Once the contraband containers leave port on trucks or rail, the chances of being discovered drop even more as there are no border checks among European Union members.
Cocaine increasingly also is being moved by ships doing regional South America sailings. Brazil’s Department of Federal Revenue said in November that Cocaine hauls at the country’s ports jumped 50% in the first 10 months of 2019 compared with the same period the year before.
The issue drew attention last June when U.S. Customs and Border Protection agents made their biggest-ever cocaine seizure.
Agents hauling in 20 tons of the drug found aboard the MSC Gayane, a 1,031-foot-long container ship that had started its trip in Chile and was heading into a stopover in Philadelphia before a planned sailing across the Atlantic Ocean for calls in Rotterdam and Antwerp.
The ship was operated by Switzerland-based Mediterranean Shipping Co., the world’s second-biggest liner company. The seizure proved costly to MSC, taking a big boxship out of operation for several weeks during the investigation while customer cargoes were delayed.
The probe also found deeper concerns in the trade. Authorities said their investigation showed several crew members were involved in getting the cocaine on board, and they used the ship’s crane to bring in sacks of cocaine from smaller vessels off the Peruvian coast.
Shipping and law-enforcement officials say they believe about a third of cocaine cargoes from South America are moved around the world on commercial ships.
That reflects a shift in the way drugs have long been distributed.
U.S. Customs officials say traditional methods, like small planes operating from private airstrips, speedboats and mini-submarines, are still being used, but that smugglers are putting more faith than ever in the big supply chains that have grown in the era of trade globalization.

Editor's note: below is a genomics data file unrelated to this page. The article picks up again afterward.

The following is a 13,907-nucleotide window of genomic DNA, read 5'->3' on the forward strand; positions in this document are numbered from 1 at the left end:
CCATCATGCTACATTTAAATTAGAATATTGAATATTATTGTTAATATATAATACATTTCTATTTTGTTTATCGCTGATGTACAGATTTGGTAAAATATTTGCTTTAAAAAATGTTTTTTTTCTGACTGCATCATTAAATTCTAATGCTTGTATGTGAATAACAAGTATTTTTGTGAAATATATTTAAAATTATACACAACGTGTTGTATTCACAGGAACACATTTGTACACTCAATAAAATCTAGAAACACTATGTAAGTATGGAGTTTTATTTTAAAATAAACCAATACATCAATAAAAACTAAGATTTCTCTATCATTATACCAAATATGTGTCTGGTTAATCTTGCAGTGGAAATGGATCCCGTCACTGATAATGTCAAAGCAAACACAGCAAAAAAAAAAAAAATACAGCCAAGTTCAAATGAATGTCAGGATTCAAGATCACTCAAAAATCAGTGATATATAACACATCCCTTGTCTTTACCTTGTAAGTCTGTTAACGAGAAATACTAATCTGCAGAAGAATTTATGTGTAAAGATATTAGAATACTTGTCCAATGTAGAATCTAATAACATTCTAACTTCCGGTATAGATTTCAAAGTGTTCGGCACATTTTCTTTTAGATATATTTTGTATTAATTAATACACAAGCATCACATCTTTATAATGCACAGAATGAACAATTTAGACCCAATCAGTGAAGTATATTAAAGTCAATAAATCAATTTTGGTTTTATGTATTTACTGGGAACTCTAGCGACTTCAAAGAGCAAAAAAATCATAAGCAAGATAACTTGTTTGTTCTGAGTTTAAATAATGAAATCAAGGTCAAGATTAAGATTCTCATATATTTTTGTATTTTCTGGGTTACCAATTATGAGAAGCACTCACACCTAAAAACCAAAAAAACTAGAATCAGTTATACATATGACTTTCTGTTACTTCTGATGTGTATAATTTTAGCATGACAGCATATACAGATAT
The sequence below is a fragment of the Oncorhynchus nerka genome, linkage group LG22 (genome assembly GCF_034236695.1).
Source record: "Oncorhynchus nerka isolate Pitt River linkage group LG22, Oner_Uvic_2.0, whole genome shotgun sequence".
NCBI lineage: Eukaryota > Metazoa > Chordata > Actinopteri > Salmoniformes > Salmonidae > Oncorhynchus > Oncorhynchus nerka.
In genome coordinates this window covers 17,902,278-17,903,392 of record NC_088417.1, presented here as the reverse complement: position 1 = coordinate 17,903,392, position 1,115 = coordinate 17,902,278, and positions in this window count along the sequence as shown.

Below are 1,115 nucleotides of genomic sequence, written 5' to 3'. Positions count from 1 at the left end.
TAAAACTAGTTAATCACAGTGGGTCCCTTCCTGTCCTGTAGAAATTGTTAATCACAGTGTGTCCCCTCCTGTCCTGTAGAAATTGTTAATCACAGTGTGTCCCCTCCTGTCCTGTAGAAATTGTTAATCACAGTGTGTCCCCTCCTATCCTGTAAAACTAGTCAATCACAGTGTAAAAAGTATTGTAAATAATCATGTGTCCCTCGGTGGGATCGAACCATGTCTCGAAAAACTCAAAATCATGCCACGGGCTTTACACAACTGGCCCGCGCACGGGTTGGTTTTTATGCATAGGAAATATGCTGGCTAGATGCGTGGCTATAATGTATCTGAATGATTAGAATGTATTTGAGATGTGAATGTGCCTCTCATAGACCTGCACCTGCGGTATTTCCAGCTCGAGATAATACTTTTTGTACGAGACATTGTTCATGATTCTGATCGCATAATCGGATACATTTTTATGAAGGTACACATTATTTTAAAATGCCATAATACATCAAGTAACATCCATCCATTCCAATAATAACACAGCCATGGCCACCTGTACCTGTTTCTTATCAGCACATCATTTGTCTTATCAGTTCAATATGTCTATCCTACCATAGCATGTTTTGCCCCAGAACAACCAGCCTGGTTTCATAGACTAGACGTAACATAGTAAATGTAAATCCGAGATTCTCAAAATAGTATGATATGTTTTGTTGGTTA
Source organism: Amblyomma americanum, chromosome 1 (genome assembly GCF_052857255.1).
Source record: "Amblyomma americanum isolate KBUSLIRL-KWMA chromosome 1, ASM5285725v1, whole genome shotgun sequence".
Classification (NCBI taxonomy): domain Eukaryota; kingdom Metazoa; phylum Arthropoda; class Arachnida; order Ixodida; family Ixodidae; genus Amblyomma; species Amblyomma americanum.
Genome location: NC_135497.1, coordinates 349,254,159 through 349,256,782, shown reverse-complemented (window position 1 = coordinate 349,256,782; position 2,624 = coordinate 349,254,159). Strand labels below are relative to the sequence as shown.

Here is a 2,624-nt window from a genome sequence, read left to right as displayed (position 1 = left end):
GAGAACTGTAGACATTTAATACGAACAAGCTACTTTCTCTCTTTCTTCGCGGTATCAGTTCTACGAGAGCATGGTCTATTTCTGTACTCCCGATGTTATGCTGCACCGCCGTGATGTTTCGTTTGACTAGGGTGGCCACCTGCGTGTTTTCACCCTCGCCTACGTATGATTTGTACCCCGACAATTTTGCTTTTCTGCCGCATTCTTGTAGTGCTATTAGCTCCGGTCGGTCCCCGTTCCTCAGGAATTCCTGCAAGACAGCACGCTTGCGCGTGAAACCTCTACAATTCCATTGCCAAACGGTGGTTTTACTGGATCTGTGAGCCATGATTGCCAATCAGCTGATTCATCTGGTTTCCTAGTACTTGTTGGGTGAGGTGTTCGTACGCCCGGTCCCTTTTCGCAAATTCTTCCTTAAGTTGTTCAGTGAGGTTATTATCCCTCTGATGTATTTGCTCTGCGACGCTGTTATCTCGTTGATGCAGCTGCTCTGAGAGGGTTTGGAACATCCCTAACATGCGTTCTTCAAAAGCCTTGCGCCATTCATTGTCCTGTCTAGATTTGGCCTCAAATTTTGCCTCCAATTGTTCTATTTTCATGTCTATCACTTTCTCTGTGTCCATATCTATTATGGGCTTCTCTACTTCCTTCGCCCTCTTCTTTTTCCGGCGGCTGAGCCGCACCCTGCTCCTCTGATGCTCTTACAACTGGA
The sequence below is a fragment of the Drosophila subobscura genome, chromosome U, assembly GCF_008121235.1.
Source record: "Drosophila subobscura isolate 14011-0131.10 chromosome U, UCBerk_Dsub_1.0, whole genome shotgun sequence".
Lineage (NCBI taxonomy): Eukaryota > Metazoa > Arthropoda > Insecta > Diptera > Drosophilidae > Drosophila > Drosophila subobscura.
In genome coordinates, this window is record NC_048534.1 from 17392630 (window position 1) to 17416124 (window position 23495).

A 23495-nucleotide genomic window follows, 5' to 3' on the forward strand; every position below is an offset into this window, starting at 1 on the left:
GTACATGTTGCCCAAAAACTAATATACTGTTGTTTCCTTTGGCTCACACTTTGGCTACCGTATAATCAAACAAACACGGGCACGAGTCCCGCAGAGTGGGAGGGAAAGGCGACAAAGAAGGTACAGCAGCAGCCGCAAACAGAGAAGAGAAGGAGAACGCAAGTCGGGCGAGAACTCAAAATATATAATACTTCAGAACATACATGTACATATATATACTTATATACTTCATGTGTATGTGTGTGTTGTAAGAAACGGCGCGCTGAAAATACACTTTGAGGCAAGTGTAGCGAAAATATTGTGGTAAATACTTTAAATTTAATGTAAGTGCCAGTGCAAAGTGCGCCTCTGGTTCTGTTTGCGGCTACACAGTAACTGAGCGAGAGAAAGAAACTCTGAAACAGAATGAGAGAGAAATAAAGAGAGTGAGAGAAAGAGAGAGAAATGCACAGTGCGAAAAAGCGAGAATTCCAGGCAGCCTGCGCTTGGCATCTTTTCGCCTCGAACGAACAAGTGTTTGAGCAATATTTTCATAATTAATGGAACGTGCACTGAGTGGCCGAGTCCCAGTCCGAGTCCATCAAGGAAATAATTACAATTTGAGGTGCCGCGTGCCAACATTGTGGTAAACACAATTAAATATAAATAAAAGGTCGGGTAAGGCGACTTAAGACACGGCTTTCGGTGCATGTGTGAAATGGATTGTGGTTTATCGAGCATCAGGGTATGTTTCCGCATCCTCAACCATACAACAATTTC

The world’s biggest liner operators have all been hit with drug cases over the years, and halting the trade looks like a nearly impossible task.
Heroin also is being moved on boxships.
In August, the U.K.’s National Crime Agency seized a record 1.3 tons of the drug in a container aboard the Maersk Gibraltar—operated by Danish shipping giant A.P. Moller-Maersk A/S—at the U.K.’s biggest seaport, the Port of Felixstowe.
The container was returned to the vessel, shipped to Antwerp and sent by truck to a warehouse in Rotterdam, where police arrested four people they said were tied to the shipment.
Law enforcement and shipping executives say one way to curtail drug cargoes is to change the risk calculation for smugglers by checking at least three of every 10 containers before they are loaded on ships, or three times more than the current checks.
“The way the current supply chain is structured is designed for just-in-time delivery,” Allianz’s Mr. Kinsey said. “It’s the responsibility of the entire supply chain to check cargo, which currently amounts to cursory oversight.”
Of course, that would also mean slowing down commercial shipping operations that form a backbone of the global economy, providing a tough question for shipping companies and public policy makers alike.